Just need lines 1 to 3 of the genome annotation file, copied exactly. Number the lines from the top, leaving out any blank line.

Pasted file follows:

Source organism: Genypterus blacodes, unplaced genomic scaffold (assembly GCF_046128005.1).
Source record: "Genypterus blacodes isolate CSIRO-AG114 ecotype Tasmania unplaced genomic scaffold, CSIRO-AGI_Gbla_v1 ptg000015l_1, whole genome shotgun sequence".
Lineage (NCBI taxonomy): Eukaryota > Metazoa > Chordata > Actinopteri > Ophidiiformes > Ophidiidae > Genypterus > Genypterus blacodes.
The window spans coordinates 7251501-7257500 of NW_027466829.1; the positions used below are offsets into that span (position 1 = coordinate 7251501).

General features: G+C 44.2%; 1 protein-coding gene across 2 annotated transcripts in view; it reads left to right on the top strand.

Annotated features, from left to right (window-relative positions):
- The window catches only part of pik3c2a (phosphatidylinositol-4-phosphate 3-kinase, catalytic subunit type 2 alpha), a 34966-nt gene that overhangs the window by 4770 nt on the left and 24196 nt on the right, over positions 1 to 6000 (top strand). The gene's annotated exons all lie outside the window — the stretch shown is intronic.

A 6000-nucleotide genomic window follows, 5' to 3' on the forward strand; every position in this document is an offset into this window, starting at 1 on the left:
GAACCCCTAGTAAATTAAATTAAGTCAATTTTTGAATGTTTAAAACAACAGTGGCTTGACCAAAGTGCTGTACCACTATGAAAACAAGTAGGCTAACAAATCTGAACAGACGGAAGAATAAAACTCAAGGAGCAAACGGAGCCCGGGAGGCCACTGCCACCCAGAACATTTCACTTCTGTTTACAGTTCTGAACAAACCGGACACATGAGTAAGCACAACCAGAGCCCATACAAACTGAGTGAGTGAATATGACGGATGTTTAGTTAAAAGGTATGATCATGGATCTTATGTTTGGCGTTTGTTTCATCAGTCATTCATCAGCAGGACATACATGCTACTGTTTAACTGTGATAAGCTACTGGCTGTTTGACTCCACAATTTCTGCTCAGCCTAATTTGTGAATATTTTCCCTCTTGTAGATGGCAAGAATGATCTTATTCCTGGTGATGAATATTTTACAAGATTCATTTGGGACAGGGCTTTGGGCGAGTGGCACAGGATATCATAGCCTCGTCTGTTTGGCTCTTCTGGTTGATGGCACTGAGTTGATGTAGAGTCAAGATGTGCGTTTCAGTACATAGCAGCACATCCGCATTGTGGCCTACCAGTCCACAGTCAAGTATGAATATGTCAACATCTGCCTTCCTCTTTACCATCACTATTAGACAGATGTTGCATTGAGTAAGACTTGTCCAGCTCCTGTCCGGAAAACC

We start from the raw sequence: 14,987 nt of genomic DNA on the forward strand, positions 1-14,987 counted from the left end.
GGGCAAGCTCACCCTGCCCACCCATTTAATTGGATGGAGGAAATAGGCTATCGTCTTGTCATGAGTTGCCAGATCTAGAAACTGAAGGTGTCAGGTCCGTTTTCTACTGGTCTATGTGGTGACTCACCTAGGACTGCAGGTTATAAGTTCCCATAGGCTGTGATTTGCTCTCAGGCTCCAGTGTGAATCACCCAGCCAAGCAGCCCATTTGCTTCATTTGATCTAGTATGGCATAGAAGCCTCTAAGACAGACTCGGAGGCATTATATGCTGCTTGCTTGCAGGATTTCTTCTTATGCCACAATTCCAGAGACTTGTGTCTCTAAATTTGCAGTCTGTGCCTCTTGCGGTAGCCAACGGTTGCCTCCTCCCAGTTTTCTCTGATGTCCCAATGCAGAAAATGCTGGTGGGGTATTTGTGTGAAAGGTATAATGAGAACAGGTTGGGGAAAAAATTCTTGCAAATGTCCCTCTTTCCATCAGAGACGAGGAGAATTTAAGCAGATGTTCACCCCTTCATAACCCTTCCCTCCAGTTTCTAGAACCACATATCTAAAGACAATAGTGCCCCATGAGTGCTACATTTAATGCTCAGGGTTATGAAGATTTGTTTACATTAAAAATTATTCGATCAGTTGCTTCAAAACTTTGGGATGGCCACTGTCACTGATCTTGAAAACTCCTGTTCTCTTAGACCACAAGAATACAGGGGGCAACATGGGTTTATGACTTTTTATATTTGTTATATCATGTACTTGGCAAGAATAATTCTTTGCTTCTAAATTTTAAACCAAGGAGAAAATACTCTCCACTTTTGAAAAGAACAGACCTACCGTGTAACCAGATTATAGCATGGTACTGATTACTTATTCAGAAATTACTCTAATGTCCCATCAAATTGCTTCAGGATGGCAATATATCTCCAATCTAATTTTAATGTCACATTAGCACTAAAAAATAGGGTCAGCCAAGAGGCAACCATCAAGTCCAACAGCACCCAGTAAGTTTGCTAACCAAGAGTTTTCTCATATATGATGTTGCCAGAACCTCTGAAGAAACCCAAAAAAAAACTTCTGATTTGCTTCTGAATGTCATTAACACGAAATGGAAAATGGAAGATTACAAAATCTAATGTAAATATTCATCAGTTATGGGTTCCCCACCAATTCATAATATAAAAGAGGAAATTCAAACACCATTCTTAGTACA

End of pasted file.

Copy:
Source organism: Genypterus blacodes, unplaced genomic scaffold (assembly GCF_046128005.1).
Source record: "Genypterus blacodes isolate CSIRO-AG114 ecotype Tasmania unplaced genomic scaffold, CSIRO-AGI_Gbla_v1 ptg000015l_1, whole genome shotgun sequence".
Lineage (NCBI taxonomy): Eukaryota > Metazoa > Chordata > Actinopteri > Ophidiiformes > Ophidiidae > Genypterus > Genypterus blacodes.